Under the Fire Facilities Levy, the assumption has been that the current configuration of stations would be maintained, with stations that are to be rebuilt or replaced sited at or near their current locations. This seems to be a fundamental mistake, ignoring changing patterns of both transportation accessibility and land use development that may make a different distribution of stations around the City preferable. It was a political choice - closing and relocating stations can be difficult and expanding or contracting the number of stations opens questions about staffing, expenses, and labor relations that City government is reluctant to deal with.
However, due to dramatic increases in the cost of construction as well as some underestimating, there is an anticipated $67 million cost overrun in the projects of the Fire Facilities Levy, which was supposed to renovate or replace all stations throughout the City. While this presents a huge challenge, it may also be an opportunity to rethink the assumptions on which the current distribution of stations was based. The Fire Station 20 situation reveals the potential necessity and wisdom of such a step.
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"Scarcely have you descended on the soil of America, when you find yourself in the midst of a sort of tumult; a confused clamor is raised on all sides; a thousand voices come to your ear at the same time, each of them expressing some social needs. Around you everything moves: here, the people of one neighborhood have gathered to learn if a church ought to be built; there, they are working on the choice of a representative; farther on, the deputies of a district are going to town in all haste in order to decide about some local improvements; in another place, the farmers of a village abandon their furrows to go discuss the plan of a road or school.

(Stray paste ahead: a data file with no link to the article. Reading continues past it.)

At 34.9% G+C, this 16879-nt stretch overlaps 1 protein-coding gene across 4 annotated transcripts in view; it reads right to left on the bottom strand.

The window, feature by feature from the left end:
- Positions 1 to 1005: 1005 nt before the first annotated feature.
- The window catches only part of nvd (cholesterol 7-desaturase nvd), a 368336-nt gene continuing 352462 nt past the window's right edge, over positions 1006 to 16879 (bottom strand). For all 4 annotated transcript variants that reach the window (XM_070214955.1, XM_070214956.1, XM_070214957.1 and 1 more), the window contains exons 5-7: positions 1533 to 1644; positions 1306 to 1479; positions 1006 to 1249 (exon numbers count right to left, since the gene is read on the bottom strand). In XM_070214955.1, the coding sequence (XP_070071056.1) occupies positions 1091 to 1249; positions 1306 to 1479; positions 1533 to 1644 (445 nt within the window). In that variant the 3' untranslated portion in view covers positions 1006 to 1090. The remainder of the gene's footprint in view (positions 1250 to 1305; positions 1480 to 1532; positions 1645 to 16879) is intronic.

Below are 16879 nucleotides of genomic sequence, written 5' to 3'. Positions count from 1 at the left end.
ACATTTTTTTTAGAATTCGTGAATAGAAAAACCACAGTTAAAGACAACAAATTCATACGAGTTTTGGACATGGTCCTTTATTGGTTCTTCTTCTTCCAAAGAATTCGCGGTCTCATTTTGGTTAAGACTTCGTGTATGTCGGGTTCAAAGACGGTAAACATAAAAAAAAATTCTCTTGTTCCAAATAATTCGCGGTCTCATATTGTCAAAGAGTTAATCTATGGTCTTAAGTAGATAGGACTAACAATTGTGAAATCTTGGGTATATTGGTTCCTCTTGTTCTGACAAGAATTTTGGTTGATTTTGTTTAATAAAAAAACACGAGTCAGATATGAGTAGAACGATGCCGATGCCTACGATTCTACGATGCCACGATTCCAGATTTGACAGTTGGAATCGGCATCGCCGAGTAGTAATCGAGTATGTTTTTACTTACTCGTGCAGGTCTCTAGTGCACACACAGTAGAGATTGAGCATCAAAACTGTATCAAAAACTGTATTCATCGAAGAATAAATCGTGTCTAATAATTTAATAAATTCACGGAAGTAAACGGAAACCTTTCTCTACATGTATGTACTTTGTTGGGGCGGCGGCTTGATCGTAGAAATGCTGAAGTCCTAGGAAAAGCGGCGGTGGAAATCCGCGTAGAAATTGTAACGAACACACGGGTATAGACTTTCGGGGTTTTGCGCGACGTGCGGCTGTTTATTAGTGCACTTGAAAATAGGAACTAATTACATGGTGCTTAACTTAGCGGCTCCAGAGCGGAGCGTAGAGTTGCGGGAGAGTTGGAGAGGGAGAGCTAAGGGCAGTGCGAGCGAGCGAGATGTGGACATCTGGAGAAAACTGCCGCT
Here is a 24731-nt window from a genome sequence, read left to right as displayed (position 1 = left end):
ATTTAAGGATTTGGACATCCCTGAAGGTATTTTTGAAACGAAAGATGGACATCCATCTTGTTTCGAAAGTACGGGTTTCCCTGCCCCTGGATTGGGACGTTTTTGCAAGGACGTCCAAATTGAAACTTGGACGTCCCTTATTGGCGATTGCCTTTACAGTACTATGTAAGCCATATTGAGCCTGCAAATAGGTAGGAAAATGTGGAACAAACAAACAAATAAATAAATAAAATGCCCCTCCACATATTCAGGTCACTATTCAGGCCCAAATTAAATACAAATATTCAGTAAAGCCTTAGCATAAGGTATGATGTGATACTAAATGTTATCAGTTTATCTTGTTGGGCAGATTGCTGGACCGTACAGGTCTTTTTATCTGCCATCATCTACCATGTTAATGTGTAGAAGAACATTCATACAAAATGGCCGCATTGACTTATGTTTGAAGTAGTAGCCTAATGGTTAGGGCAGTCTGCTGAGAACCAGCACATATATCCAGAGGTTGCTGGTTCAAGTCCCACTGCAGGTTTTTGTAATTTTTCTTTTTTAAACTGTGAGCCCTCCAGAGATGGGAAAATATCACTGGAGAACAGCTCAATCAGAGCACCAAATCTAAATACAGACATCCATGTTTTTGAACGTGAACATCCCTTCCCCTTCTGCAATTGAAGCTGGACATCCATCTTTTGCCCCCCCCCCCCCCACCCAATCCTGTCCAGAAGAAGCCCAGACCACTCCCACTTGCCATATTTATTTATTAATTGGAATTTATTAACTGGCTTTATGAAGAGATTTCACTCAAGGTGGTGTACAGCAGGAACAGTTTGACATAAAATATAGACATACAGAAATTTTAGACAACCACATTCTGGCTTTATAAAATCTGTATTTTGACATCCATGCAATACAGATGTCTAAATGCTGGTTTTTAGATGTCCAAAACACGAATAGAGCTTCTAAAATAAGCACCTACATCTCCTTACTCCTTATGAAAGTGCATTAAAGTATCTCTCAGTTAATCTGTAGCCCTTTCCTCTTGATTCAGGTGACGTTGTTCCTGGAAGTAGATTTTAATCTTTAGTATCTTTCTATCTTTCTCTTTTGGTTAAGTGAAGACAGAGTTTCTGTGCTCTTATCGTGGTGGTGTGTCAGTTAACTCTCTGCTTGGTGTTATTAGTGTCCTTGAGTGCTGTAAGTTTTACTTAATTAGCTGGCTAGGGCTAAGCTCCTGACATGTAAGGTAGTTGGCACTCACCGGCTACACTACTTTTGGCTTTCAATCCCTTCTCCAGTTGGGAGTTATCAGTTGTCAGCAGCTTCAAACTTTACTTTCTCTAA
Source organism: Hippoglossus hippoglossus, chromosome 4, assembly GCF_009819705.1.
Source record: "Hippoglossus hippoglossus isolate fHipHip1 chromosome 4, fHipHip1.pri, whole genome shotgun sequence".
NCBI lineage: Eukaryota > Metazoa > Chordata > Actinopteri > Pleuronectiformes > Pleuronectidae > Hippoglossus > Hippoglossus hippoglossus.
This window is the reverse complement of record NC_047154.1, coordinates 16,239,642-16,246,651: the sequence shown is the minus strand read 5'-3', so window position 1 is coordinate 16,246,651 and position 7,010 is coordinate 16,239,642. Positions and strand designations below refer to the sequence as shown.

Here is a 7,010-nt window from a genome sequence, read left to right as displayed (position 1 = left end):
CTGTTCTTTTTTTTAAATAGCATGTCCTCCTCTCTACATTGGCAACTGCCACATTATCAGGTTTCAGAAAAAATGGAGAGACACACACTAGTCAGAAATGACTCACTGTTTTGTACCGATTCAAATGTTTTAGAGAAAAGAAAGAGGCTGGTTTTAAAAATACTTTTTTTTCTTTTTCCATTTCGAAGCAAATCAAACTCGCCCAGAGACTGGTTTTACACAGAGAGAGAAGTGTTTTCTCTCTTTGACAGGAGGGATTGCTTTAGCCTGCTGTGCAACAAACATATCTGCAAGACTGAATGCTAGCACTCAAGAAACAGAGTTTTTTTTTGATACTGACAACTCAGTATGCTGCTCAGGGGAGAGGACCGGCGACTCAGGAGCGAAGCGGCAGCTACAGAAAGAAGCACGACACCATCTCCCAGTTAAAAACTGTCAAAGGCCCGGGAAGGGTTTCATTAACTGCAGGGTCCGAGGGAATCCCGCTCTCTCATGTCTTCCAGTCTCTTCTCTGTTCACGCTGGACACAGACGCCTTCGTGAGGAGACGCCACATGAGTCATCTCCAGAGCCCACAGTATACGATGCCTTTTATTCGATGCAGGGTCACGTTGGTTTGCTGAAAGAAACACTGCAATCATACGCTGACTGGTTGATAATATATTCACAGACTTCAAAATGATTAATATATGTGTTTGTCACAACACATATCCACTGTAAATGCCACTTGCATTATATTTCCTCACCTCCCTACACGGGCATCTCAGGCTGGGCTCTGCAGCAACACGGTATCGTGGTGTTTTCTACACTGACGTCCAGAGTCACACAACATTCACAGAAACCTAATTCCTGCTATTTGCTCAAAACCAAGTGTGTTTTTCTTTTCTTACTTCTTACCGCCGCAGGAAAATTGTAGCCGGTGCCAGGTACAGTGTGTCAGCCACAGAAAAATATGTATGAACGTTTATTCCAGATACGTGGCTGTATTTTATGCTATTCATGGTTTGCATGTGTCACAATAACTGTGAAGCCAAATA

"Citizens assemble with the sole goal of declaring that they disapprove of the course of government. To meddle in the government of society and to speak about it is the greatest business that an American knows…"
-- Alexis De Tocqueville, Democracy in America
"Just consider how terrible the day of your death will be. Others will go on speaking, and you will not be able to argue back."
-- Ram Mohun Roy
Citizen participation and engagement are critical for maintaining democracy -- fostering it is a key task of elected officials. It's my hope that this newsletter will inform you about issues, inspire you to get involved, and that together we can make things work better in this great city. Please send me your feedback, so we can keep things lively, interesting, and useful. And please forward it along to friends who might be interested. You can get more information or send me feedback through the City Council website at http://cityofseattle.net/council/
Your Seattle City Councilmember